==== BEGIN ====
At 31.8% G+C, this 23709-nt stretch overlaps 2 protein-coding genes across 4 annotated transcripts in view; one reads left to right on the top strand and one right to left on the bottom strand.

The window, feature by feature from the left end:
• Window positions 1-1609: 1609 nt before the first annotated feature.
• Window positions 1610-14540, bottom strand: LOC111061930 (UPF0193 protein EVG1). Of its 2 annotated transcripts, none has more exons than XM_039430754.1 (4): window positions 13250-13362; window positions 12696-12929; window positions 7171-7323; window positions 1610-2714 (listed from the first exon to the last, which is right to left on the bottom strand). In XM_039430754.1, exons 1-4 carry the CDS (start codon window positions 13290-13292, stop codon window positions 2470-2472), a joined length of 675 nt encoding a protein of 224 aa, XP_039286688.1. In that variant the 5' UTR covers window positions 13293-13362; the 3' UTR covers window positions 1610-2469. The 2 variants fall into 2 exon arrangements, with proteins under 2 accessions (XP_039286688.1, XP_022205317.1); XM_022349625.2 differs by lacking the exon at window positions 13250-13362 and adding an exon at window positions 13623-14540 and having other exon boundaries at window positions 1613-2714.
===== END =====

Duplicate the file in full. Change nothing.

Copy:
At 31.8% G+C, this 23709-nt stretch overlaps 2 protein-coding genes across 4 annotated transcripts in view; one reads left to right on the top strand and one right to left on the bottom strand.

The window, feature by feature from the left end:
• Window positions 1-1609: 1609 nt before the first annotated feature.
• Window positions 1610-14540, bottom strand: LOC111061930 (UPF0193 protein EVG1). Of its 2 annotated transcripts, none has more exons than XM_039430754.1 (4): window positions 13250-13362; window positions 12696-12929; window positions 7171-7323; window positions 1610-2714 (listed from the first exon to the last, which is right to left on the bottom strand). In XM_039430754.1, exons 1-4 carry the CDS (start codon window positions 13290-13292, stop codon window positions 2470-2472), a joined length of 675 nt encoding a protein of 224 aa, XP_039286688.1. In that variant the 5' UTR covers window positions 13293-13362; the 3' UTR covers window positions 1610-2469. The 2 variants fall into 2 exon arrangements, with proteins under 2 accessions (XP_039286688.1, XP_022205317.1); XM_022349625.2 differs by lacking the exon at window positions 13250-13362 and adding an exon at window positions 13623-14540 and having other exon boundaries at window positions 1613-2714.